This story about school segregation was produced by The Texas Tribune, a nonprofit, nonpartisan media organization that provides free news, data and events on Texas public policy, politics, government and statewide issues.
RICHARDSON — In Karen Hill’s eyes, not much has changed since her father’s unsuccessful bid for Richardson Independent School District’s board in 1963.
A. Maceo Johnson, who taught in segregated Fort Worth schools and earned the same salary as the janitors, was an “immensely qualified” person for the position, Hill said.
She still has the newspaper article that credited him with prodding several young Dallas men to break a long-standing barrier and become the first black members of the city’s police force. And the staff photo of the Dallas division of the Texas Employment Commission — an office he integrated when he worked there in the 1950s.
When he ran for the Richardson ISD board at the height of the civil rights movement, Hill was attending the only school in Hamilton Park, a Dallas neighborhood where black people could buy new homes.
But even with the support of some of the community’s white residents, the “numbers just didn’t work out” for Johnson, Hill said.
Decades later, another black man, David Tyson, would go on to win the race that Johnson couldn’t and become the first — and only — person of color to ever serve on the board of Richardson ISD, where the student population is now 60 percent black and Hispanic. Tyson was elected in 2004 — a victory he says was largely made possible after the white incumbent he sought to challenge retired.
Now Tyson is suing Richardson ISD and its seven board members, arguing its system for electing members prevents people of color from having a fair say in who represents them.
The lawsuit, filed in January, is the latest in a wave of litigation against school boards in North Texas, where the influx of Hispanic families and flight of white families have dramatically transformed the racial makeup of public school classrooms. The suit aims to undo one of the last mechanisms that allow white people to keep their power in the public education system, despite their dwindling numbers in schools across the state.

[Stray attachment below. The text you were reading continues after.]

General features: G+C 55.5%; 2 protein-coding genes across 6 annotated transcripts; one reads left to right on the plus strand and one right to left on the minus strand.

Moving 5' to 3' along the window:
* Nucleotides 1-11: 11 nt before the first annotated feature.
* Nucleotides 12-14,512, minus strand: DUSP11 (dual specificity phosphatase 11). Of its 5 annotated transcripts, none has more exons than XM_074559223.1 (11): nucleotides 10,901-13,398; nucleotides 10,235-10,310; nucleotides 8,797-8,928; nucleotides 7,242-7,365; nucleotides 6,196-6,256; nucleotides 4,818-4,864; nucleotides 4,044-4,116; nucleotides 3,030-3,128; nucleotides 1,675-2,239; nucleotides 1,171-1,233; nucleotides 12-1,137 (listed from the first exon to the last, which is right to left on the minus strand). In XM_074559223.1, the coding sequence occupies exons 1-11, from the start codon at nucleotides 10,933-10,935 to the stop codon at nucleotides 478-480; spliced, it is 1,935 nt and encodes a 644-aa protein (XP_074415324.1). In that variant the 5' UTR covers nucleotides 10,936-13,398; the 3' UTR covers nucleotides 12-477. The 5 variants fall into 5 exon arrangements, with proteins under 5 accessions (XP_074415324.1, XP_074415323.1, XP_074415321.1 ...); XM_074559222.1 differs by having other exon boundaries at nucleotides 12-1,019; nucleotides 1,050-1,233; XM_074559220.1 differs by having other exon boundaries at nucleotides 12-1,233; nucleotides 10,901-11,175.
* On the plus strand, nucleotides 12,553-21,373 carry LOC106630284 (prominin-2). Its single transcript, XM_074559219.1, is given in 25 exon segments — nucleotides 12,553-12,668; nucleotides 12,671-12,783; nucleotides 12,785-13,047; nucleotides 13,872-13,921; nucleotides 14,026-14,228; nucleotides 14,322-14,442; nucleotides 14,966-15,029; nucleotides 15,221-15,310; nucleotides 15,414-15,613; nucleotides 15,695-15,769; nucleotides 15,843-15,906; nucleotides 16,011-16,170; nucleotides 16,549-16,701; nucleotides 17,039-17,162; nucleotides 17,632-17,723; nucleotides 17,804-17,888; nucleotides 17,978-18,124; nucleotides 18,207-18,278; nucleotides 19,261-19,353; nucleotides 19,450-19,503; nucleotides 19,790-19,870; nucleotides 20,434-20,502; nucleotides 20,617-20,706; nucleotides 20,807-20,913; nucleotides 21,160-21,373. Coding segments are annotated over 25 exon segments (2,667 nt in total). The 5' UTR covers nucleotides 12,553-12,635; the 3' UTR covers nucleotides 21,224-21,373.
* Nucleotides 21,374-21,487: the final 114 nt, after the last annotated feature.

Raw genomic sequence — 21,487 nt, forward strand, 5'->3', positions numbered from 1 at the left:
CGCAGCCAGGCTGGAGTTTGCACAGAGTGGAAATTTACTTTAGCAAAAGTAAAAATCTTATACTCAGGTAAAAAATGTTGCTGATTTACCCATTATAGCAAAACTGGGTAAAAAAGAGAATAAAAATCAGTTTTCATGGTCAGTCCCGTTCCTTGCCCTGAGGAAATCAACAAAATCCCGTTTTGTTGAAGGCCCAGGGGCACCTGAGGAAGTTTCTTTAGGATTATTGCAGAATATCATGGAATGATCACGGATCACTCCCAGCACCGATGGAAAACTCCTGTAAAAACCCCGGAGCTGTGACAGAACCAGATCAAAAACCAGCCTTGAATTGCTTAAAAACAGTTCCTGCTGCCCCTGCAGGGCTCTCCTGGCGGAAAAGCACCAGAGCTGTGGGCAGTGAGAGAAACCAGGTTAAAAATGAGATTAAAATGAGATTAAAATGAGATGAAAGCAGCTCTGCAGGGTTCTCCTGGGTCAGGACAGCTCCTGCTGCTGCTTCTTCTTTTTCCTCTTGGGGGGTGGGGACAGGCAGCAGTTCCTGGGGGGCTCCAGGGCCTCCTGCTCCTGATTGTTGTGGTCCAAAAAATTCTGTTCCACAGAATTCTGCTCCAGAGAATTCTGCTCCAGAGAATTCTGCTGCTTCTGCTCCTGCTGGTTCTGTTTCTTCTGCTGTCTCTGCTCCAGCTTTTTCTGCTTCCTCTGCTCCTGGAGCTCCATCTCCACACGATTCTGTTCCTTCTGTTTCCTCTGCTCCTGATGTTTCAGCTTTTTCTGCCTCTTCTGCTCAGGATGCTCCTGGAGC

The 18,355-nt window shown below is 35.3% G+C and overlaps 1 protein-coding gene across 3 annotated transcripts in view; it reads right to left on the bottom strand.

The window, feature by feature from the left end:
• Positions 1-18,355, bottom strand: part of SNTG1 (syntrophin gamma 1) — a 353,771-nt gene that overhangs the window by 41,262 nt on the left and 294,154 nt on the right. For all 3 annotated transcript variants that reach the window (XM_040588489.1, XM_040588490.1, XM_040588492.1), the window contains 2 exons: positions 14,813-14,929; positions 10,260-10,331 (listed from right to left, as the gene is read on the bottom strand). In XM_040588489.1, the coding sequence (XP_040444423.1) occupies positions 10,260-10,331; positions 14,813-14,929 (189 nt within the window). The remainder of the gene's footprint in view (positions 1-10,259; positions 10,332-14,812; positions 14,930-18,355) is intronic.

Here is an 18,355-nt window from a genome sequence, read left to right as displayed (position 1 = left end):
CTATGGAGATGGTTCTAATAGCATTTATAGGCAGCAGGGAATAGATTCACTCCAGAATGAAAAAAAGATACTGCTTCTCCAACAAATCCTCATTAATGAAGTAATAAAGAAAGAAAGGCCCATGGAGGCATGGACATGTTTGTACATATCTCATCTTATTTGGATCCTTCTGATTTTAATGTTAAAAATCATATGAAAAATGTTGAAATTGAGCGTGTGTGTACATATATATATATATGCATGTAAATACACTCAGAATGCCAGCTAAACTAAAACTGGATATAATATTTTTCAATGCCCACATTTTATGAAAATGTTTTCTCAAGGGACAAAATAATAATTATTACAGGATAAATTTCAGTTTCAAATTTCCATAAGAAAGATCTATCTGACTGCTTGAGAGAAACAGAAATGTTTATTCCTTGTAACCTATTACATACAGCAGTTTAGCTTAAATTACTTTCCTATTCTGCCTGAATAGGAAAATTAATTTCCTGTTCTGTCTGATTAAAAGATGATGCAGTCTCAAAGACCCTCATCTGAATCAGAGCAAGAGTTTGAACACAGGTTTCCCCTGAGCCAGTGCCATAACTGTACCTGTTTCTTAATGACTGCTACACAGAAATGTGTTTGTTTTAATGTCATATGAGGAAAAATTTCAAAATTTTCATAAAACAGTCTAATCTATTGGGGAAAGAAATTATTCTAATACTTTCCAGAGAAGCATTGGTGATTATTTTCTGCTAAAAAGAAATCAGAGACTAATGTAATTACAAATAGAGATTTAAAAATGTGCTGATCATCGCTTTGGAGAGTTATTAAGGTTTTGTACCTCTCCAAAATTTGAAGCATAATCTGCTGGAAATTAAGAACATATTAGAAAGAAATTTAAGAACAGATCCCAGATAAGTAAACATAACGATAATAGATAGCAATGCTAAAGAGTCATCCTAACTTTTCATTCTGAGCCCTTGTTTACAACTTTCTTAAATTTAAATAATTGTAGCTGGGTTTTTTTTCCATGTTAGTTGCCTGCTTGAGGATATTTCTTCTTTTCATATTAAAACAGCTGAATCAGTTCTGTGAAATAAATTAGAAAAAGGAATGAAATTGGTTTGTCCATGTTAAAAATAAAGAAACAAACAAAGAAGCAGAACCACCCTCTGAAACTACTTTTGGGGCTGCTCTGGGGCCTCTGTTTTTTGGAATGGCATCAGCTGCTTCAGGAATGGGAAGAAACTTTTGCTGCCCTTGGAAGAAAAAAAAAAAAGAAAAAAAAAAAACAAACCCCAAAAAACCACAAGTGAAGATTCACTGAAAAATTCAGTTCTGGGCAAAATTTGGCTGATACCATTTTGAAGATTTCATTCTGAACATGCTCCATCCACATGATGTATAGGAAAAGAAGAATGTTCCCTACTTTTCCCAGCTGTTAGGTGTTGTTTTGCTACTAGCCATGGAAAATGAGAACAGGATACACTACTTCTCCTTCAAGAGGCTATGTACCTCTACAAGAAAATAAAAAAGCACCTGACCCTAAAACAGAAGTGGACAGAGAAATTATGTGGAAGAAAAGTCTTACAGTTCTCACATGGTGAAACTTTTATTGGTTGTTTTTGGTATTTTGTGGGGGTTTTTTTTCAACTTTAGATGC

Richardson ISD is one of hundreds of school districts in the state still governed by school board members who were elected at-large, with all of the district’s voters able to vote in each race. And because the state gives local school boards the authority to go from at-large to single-member election systems, white board members in those districts would have to vote to change the same systems that keep them in power.
In legal filings, Richardson ISD lawyers denied most of the allegations in Tyson’s lawsuit, including “any assertion or suggestion that the district’s current at-large electoral system leaves the needs and concerns of the vast majority of the children of the district unaddressed.”
Citing the litigation, they limited their comments to The Texas Tribune to a statement that their priority is to “ensure that all students throughout our district receive a quality, equitable education.”
But more than a decade after Tyson’s election to the board, Hill is still convinced that any school board candidate who didn’t have support from Richardson’s white leaders would lose a contested race.
“I think it would be pretty much impossible for a person to win an at-large seat unless the impetus came from the white community,” she said.
In other areas of the state, civil rights activists and people of color won similar legal fights long ago, diversifying school boards that were once entirely white by forcing school boards to move from at-large voting systems to a single-member approach, in which the school district is split up and voters elect representatives for their respective geographic areas.
But Richardson’s demographics are only now making such legal challenges possible under the federal Voting Rights Act.
A district’s changing face
Stretching from the northern corners of Dallas into the suburban areas of Richardson and Garland, Richardson ISD has seen its once-miniscule Hispanic population become the biggest demographic group in its schools over the last few decades — a pattern that has been repeated in other North Texas communities.